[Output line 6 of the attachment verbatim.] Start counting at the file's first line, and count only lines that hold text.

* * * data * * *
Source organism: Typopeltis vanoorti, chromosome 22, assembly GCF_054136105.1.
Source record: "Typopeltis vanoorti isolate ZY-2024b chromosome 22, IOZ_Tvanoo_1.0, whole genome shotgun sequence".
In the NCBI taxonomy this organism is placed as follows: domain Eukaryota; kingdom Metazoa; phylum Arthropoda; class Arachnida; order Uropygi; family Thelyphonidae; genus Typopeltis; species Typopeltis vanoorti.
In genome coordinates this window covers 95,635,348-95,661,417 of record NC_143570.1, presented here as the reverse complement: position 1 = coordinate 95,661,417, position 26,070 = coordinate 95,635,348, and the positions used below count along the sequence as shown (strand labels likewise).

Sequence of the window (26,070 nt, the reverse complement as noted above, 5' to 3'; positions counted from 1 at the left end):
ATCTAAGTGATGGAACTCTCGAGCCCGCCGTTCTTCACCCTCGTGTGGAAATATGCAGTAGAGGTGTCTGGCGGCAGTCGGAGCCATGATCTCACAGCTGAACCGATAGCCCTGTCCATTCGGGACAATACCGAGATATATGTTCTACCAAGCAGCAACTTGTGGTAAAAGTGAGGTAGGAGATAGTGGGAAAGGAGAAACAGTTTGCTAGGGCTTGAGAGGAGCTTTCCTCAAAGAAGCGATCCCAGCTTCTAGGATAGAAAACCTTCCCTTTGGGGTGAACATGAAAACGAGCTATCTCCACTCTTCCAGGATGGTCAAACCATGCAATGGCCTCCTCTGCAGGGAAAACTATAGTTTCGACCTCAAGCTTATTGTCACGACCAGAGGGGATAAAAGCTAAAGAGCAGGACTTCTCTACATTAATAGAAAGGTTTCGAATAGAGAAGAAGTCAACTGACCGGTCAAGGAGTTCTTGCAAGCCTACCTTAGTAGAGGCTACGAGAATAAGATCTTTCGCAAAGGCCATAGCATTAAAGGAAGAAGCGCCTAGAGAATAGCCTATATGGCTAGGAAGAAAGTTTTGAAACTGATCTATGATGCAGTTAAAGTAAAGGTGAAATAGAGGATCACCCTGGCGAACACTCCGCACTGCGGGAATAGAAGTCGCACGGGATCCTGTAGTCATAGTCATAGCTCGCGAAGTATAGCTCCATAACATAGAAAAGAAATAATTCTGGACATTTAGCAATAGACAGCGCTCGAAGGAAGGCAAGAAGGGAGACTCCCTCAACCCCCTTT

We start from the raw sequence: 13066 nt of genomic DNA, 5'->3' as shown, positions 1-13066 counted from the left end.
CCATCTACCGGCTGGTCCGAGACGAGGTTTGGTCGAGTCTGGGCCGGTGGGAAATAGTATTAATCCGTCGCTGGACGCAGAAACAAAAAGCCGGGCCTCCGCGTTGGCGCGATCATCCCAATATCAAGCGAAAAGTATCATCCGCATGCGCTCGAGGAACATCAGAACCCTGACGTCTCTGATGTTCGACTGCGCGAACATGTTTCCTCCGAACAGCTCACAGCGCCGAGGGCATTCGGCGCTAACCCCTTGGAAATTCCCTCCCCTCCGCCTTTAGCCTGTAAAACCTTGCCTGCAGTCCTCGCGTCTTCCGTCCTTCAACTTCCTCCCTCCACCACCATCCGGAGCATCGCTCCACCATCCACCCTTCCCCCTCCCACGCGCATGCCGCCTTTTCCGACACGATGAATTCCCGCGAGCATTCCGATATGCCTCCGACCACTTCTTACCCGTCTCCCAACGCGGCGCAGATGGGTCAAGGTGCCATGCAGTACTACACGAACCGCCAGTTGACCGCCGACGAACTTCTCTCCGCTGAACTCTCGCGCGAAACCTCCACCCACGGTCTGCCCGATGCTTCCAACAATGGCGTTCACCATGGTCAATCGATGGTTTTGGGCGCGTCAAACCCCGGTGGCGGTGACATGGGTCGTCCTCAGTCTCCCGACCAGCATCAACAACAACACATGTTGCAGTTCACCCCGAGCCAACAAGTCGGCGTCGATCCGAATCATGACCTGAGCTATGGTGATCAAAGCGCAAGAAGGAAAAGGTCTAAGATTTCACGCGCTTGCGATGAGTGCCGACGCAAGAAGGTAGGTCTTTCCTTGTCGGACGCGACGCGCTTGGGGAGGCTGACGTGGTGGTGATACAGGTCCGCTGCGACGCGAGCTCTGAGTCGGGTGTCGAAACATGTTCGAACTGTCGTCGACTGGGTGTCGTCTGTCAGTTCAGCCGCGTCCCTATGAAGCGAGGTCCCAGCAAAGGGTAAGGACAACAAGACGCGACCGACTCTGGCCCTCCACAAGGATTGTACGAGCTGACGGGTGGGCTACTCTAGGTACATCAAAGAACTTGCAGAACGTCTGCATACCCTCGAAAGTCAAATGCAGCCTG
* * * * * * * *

ATCTAAGTGATGGAACTCTCGAGCCCGCCGTTCTTCACCCTCGTGTGGAAATATGCAGTAGAGGTGTCTGGCGGCAGTCGGAGCCATGATCTCACAGCTGAACCGATAGCCCTGTCCATTCGGGACAATACCGAGATATATGTTCTACCAAGCAGCAACTTGTGGTAAAAGTGAGGTAGGAGATAGTGGGAAAGGAGAAACAGTTTGCTAGGGCTTGAGAGGAGCTTTCCTCAAAGAAGCGATCCCAGCTTCTAGGATAGAAAACCTTCCCTTTGGGGTGAACATGAAAACGAGCTATCTCCACTCTTCCAGGATGGTCAAACCATGCAATGGCCTCCTCTGCAGGGAAAACTATAGTTTCGACCTCAAGCTTATTGTCACGACCAGAGGGGATAAAAGCTAAAGAGCAGGACTTCTCTACATTAATAGAAAGGTTTCGAATAGAGAAGAAGTCAACTGACCGGTCAAGGAGTTCTTGCAAGCCTACCTTAGTAGAGGCTACGAGAATAAGATCTTTCGCAAAGGCCATAGCATTAAAGGAAGAAGCGCCTAGAGAATAGCCTATATGGCTAGGAAGAAAGTTTTGAAACTGATCTATGATGCAGTTAAAGTAAAGGTGAAATAGAGGATCACCCTGGCGAACACTCCGCACTGCGGGAATAGAAGTCGCACGGGATCCTGTAGTCATAGTCATAGCTCGCGAAGTATAGCTCCATAACATAGAAAAGAAATAATTCTGGACATTTAGCAATAGACAGCGCTCGAAGGAAGGCAAGAAGGGAGACTCCCTCAACCCCCTTT